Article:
It seems like, in this day and age, rock supergroups are becoming increasingly common for whatever reason. One of the latest additions to this growing list is Red Zone Rider, which just released their debut album last year. This new power trio combines the talents of Kelly Keeling on bass and vocals (Baton Rouge, Blue Murder, TSO), guitarist Vinnie Moore (UFO), and drummer Scot Coogan (Lynch Mob, Ace Frehley Band).
I never thought I would be saying that there was a day and age in which the market would be oversaturated with supergroups, but it is beginning to feel that way. That said, Red Zone Rider combines some of the best talents in the rock and roll world. That made this fan all the more optimistic about the release, after all. How does the first album from this newly formed power trio fare?
Anyone who knows me knows that I have grown somewhat frustrated with the saturation of new supergroups that continue to surface; they tend to be hit and miss despite the talented members that many of them bring together. To me the biggest offender is the Winery Dogs, who blatantly rip off modern-style bands rather than bringing their own thing to the table; their 2013 debut felt more like a lost Audioslave album than something original. Red Zone Rider is not immune to this curse either, but there are enough redeeming qualities and unique traits to this album to at least put it a cut above the rest when it comes to this sea of mediocre supergroups surfacing on a daily basis.
Let us get the bad part out of the way first; many of the tracks on here DO have that Winery Dogs sound about them, where they sound more like modern, bluesy style tracks than staying true to the classic sounds these artists have achieved in other bands, or trying to achieve something new. The “hit,” “By the Rainbow’s End,” while not a bad song, does fall under this category. But what sets this album apart from those other so-called supergroups is that they are not afraid to be musically diverse. A track like “House of Light” can slow things down, yet keep up a hard and heavy bluesy sound that is all the more unique. A number of tracks even incorporate 70s-style organ playing; the result is that many of the songs actually sound “classic,” not something I can say about many of these supergroup records around today. There are even a few tracks reminiscent of David Coverdale-era Deep Purple (largely as a result of the aforementioned organ playing) and that is always a good thing.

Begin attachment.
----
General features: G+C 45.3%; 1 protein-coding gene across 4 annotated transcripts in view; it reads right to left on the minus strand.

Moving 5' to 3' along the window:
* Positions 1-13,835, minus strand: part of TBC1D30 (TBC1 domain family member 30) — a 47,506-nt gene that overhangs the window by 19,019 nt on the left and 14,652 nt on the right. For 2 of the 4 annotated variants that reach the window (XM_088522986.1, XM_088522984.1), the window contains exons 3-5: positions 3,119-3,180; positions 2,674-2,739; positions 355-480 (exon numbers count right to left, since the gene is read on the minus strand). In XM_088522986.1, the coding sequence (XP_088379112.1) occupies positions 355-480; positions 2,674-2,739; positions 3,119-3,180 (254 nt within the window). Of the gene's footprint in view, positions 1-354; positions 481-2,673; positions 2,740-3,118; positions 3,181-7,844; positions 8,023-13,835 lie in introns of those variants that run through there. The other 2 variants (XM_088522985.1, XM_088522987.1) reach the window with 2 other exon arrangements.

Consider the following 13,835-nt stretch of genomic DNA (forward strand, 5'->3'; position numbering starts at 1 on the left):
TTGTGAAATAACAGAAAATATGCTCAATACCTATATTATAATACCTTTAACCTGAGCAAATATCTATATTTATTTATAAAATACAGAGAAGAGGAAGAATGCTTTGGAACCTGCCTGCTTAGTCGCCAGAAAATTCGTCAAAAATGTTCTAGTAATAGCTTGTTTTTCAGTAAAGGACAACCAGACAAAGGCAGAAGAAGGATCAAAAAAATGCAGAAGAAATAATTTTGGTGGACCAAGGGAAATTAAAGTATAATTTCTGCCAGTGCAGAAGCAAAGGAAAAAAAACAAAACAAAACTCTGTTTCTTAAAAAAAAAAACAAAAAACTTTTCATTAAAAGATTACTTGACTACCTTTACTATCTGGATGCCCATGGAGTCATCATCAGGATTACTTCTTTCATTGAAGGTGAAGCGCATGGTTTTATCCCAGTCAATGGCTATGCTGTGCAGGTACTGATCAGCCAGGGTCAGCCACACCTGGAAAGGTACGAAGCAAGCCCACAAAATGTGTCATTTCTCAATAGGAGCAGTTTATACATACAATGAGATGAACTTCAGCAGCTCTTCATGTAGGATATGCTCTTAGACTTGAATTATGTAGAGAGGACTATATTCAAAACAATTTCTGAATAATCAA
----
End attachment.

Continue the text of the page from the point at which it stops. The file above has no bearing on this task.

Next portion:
The biggest strength of the debut from Red Zone Rider is its personnel. Kelly Keeling is one of the most underrated men in the music industry. Prior to this I was familiar with Keeling for his role in the late 80s/early 90s rock band Baton Rouge, who had a minor with “Walks Like a Woman.” Keeling is musically diverse, doing everything in the music industry from classic style hard rock to more modern rock sounds with his other present day band, Foundry. Scot Coogan is a fantastic drummer, and it is no surprise that this man was recruited by Ace Frehley for recent world tours. Vinnie Moore is a fantastic guitar virtuoso best known for his role in UFO these days, but was putting out phenomenal instrumental shredding back in the 80s. The album was produced by the legendary Mike Varney, who had previously worked with Moore back on his 80s records, and recently produced the debut for Count’s 77.
The debut album from Red Zone Rider is not flawless, but when it is at its best, it puts most of those other so called supergroups to shame. If one can ignore the tracks that are in that Winery Dogs spirit and copy the more generic modern-style sound, they will find fantastic retro, bluesy rock that is bound to impress. This trio will hopefully be here to stay and give us another album in the future, though with the threesome and their producer involved in other projects it may be a while before we hear anything else. All things considered though, the good far outweighs the band here. Red Zone Rider’s debut comes recommended.